We've overheard meel-fool, mill-AY-fool-AY and even the phonetic aberration mooly-falooly: It seems every non-French speaker has a unique spin on the name of this classic French pastry. Mille-feuille (correctly pronounced meel-foy) translates directly to "a thousand leaves," referring to its many-layered sheets of pastry.
We visited Dominique Ansel Kitchen in New York's West Village to see Ansel, the pastry master himself, in action. A traditional mille-feuille is comprised of alternating layers of puff pastry and pastry cream, but leave Ansel (the ever-inventive father of the cronut) to take it to the next level. He swaps out a traditional puff for inverse puff pastry, where the butter actually envelops the dough instead of the other way around. He also uses diplomat cream, an airy, light custard that's a blend of pastry cream and whipped cream. And he always builds them to order so the pastry is still perfectly crisp when it's served.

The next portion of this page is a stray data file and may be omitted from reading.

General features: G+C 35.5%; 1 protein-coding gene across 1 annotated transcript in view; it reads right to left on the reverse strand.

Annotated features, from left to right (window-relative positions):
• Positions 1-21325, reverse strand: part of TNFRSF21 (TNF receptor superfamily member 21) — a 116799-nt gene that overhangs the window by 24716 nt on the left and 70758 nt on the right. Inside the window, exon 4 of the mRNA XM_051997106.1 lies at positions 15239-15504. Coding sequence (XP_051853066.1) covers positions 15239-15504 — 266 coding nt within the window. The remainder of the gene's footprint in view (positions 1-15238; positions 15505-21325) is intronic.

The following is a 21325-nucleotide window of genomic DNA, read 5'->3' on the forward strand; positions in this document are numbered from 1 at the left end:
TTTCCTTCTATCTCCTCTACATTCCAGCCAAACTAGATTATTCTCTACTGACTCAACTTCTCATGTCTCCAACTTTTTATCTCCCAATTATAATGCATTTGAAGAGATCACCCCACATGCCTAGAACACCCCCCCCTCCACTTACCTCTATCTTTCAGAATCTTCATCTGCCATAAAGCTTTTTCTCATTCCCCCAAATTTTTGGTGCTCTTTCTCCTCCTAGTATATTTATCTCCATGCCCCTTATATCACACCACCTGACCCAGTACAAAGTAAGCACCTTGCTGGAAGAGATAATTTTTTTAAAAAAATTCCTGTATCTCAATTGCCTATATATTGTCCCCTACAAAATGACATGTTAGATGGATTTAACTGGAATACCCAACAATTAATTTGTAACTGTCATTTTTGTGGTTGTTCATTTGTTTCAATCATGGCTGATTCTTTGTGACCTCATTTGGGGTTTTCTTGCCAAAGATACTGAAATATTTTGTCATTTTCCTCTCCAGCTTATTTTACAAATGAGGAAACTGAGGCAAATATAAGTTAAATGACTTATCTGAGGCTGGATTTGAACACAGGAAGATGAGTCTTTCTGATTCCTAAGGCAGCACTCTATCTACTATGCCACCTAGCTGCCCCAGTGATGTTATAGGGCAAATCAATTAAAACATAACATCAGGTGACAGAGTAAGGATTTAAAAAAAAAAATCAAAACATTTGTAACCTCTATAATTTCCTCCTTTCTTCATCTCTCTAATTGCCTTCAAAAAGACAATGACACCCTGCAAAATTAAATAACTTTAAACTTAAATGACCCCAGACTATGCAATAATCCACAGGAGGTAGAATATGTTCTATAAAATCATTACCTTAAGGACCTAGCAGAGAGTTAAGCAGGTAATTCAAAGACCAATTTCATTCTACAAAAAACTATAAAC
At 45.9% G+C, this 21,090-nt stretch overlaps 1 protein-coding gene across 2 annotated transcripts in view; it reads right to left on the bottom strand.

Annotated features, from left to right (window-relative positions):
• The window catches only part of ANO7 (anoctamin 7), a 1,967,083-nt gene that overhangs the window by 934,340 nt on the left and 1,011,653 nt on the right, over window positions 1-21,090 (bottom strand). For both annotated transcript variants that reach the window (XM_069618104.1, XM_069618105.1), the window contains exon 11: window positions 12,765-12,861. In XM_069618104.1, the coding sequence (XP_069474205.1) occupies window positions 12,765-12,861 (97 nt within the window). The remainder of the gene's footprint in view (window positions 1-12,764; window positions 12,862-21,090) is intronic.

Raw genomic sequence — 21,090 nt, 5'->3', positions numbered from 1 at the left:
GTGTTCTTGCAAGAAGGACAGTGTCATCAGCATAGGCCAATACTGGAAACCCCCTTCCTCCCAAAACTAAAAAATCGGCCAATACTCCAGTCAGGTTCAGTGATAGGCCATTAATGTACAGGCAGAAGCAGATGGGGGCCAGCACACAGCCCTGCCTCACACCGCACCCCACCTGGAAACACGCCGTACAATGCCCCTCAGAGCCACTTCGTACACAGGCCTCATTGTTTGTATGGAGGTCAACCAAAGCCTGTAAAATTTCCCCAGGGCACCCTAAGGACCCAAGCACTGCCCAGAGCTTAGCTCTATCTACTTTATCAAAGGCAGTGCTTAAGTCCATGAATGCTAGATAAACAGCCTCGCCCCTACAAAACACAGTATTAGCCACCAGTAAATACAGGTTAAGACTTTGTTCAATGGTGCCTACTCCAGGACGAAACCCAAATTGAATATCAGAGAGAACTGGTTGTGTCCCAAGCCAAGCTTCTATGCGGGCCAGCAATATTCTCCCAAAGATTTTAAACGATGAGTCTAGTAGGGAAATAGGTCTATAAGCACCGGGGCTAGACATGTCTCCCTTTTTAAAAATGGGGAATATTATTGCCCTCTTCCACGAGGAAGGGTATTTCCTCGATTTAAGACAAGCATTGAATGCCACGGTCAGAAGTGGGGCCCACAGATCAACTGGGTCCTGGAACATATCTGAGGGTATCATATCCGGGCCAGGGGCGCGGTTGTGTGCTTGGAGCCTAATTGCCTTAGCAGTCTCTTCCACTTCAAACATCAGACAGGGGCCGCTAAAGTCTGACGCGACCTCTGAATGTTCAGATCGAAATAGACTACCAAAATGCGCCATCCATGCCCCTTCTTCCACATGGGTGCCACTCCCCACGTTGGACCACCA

Usually, there are three layers of pastry and two layers of cream, but we challenged Dominique on our visit to his kitchen to see just how high his mille-feuille could reach. The multi-storied skyscraper may have been a tall order, but this leaning tower of pastry is a lesson to us all: If at first your mille-feuille folds, try, try again.